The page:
NotesFAQContact Us
Search Tips
ERIC Number: ED534857
Record Type: Non-Journal
Publication Date: 2010-Mar
Pages: 64
Abstractor: ERIC
Reference Count: N/A
At a Crossroads: A Report Card on Public Higher Education in Minnesota
Diaz, Sandra; Lakemacher, Heather; Mitchell, Charles
American Council of Trustees and Alumni
In 2011, the chief executives of the University of Minnesota and Minnesota State Colleges & Universities systems will leave their positions, along with the governor of the state. The state will continue to face fiscal challenges, and the campuses will have to figure out how to do more with less. As "Tribune" columnist Lori Sturdevant recently observed, this will require a "paradigm shift." In such times, citizens and policymakers can benefit from clear information on what their colleges and universities are doing well, and what they are doing not so well. That is why this report card delves into Minnesota's two public university systems. The authors focus on what students are learning (the curriculum), whether the marketplace of ideas is vibrant (intellectual diversity), how the universities are run (governance), and what a college education costs (affordability). In each case, they assess Minnesota institutions according to best practices at the national level, awarding a Passing or Failing grade. Are students learning the things they need to know? Is there a healthy exchange of ideas? Are trustees upholding the public trust? Are taxpayers getting a good value for their money? These are the kinds of questions to which the people of Minnesota deserve answers. It is the goal of this report card to provide answers and to help Minnesota--a state rightly known for its passion for education--be a national standard bearer for excellence, accountability, and efficiency in higher education. The first section focuses on general education--those courses, usually completed within the first two years of a bachelor's degree program, that ensure a common intellectual background as well as college-level skills critical to workforce participation. While most Minnesota institutions require their students to take courses in composition and college-level math and science, there are weaknesses in other crucial areas. Most do not require broad coursework in literature, U.S. history or government, or economics. Instead, students can satisfy requirements in "Social Science," "Historical Perspectives," or "Ethical and Civic Responsibility" with courses such as "The Rural World" and "Visual Journalism." These requirements should be tightened so that they clearly point students to essential knowledge. In the second section, the authors focus on intellectual diversity, a value that lies at the very heart of the educational enterprise. In the simplest terms, intellectual diversity means the free exchange of ideas. And according to a scientific survey of students they commissioned, it is in trouble in Minnesota. Students unambiguously report violations of professional standards--including perceived pressure to agree with professors' views in order to get a good grade--and exhibit an unsettling lack of awareness of their rights and how to ensure those rights are respected. Many institutions across the country have taken responsible action in recent years to guarantee intellectual pluralism. The University of Minnesota-Twin Cities and St. Cloud State University, the two campuses the authors surveyed, should join them. The third section turns to governance and actions by the University of Minnesota Board of Regents and the Minnesota State Colleges & Universities Board of Trustees. These board members are responsible for the academic and financial well-being of the institutions they oversee and for safeguarding the public interest. Their examination of board minutes and other publicly available materials suggests that both boards function in a generally transparent manner, and both are addressing issues that bear directly on student success. The MnSCU board deserves particular note for its active engagement in setting institutional priorities and for putting a premium on greater system-wide transparency and accountability. But as this report outlines, Minnesota schools are faced with rising costs, low graduation rates, and curricular gaps that make real and proactive engagement imperative. Finally, the authors take a look at cost and effectiveness. This is an area of real concern. On average, increases in tuition and fees at the institutions the authors assessed outstripped inflation by nearly 20 percent between 2003 and 2008, eating up dramatically more of the average family's income. They also found increases in administrative spending of over 30 percent on five campuses between 2003 and 2007. Meanwhile, on no campus did they find even 64 percent of students receiving a degree in six years--suggesting that not only are costs going up, but many students are paying tuition for more than the expected four years. Skyrocketing college costs, of course, are not a problem unique to Minnesota, but they are one it must address. It is hoped that Minnesota's leaders--including the governor, the state legislature, and the regents and trustees they appoint--will use this report card to those important ends. Appended are: (1) Selection Criteria for Core Courses; and (2) Student Survey Methodology. (Contains 34 footnotes.) [This paper was created with the Freedom Foundation of Minnesota.]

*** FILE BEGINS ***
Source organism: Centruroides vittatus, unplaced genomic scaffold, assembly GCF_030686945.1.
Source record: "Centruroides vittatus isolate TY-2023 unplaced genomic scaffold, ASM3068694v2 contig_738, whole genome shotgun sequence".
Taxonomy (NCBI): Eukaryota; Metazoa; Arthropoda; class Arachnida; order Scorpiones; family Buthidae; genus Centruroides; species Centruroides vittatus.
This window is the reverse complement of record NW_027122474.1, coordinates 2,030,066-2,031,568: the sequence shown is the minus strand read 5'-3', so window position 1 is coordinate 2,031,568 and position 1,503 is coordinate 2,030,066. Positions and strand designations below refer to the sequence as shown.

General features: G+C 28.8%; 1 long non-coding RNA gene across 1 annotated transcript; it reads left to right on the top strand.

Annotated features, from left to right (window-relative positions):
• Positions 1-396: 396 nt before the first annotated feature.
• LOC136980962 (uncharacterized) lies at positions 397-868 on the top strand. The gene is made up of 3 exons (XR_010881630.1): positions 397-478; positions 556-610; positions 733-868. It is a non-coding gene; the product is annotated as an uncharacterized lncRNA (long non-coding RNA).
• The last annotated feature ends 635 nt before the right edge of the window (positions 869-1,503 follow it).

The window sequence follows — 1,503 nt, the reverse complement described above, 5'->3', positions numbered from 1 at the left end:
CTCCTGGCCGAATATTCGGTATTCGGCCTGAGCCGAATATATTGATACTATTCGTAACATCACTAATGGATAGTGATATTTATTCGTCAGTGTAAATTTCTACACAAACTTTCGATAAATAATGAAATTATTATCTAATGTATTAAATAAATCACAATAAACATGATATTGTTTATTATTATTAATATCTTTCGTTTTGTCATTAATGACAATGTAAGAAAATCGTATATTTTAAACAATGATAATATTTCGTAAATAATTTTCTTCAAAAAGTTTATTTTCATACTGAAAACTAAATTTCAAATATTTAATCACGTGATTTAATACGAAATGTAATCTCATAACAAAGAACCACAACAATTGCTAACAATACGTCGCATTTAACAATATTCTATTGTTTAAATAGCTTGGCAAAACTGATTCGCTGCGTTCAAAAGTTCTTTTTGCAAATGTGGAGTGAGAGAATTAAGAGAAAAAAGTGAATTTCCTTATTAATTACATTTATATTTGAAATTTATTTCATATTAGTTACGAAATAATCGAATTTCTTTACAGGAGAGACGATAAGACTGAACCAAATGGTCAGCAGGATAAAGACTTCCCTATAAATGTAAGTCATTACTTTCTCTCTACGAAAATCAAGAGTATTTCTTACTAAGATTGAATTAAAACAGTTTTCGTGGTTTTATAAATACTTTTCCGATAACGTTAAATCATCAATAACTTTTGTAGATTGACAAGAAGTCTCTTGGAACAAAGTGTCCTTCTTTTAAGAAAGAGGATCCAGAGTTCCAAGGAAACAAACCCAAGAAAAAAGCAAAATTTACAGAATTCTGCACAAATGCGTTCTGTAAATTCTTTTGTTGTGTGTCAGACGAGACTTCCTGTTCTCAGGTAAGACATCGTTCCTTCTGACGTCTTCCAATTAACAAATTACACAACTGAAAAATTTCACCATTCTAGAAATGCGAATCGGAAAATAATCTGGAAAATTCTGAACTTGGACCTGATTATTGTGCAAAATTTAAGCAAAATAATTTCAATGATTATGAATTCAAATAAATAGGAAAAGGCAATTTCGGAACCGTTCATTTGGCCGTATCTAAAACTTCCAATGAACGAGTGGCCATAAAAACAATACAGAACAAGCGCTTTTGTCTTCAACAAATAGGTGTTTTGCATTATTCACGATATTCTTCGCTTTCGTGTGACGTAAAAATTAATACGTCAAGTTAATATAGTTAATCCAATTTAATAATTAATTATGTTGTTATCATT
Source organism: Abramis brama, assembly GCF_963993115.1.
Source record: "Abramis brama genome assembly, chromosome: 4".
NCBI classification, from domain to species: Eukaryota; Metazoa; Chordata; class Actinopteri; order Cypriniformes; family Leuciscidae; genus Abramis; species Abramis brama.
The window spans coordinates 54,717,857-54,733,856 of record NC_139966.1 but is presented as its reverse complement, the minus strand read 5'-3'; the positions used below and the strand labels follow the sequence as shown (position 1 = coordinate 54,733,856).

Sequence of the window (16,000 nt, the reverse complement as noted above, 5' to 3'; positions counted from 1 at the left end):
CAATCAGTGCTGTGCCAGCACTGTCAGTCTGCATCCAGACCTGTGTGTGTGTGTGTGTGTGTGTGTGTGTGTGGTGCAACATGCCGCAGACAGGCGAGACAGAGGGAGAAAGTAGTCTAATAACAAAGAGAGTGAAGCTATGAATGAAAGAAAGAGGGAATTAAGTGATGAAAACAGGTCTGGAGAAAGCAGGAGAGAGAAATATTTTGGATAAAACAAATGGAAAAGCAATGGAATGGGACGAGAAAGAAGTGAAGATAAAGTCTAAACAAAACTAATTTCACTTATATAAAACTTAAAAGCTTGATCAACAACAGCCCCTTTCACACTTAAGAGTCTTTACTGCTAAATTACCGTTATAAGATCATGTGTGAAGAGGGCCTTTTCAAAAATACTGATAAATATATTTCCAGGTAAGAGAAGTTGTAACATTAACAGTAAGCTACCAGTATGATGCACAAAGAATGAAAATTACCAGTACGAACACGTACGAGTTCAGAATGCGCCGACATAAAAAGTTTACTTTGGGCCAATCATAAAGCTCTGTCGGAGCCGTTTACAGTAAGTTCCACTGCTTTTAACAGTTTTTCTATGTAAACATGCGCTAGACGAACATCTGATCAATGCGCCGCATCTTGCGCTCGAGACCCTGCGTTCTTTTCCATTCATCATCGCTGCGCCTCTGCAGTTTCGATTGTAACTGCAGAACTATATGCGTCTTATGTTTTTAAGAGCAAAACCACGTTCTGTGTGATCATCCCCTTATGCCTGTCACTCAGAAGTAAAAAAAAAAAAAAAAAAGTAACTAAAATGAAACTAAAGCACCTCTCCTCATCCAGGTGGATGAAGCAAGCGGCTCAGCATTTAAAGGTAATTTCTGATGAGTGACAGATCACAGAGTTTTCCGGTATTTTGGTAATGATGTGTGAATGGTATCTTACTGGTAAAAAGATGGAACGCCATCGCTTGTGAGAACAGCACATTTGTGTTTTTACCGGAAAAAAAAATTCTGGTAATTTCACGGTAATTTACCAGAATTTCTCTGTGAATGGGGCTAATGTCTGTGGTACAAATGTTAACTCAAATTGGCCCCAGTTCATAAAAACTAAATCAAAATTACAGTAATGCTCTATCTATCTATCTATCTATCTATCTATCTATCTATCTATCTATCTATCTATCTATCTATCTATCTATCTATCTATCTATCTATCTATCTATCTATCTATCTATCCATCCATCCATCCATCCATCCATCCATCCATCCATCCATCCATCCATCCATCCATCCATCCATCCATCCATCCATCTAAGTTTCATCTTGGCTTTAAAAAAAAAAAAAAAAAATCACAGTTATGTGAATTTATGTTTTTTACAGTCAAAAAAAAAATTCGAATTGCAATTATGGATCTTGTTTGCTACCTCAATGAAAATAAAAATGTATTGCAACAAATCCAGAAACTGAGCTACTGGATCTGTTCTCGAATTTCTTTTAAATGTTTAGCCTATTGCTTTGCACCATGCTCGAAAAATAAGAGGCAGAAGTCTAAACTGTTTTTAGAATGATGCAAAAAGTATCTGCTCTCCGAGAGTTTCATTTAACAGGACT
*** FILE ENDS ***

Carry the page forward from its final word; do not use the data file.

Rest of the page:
American Council of Trustees and Alumni. 1726 M Street NW Suite 802, Washington, DC 20036. Tel: 888-258-6648; Tel: 202-467-6787; Fax: 202-467-6784; e-mail:; Web site:
Publication Type: Reports - Evaluative
Education Level: Higher Education
Audience: Policymakers
Language: English
Sponsor: N/A
Authoring Institution: American Council of Trustees and Alumni
Identifiers - Location: Minnesota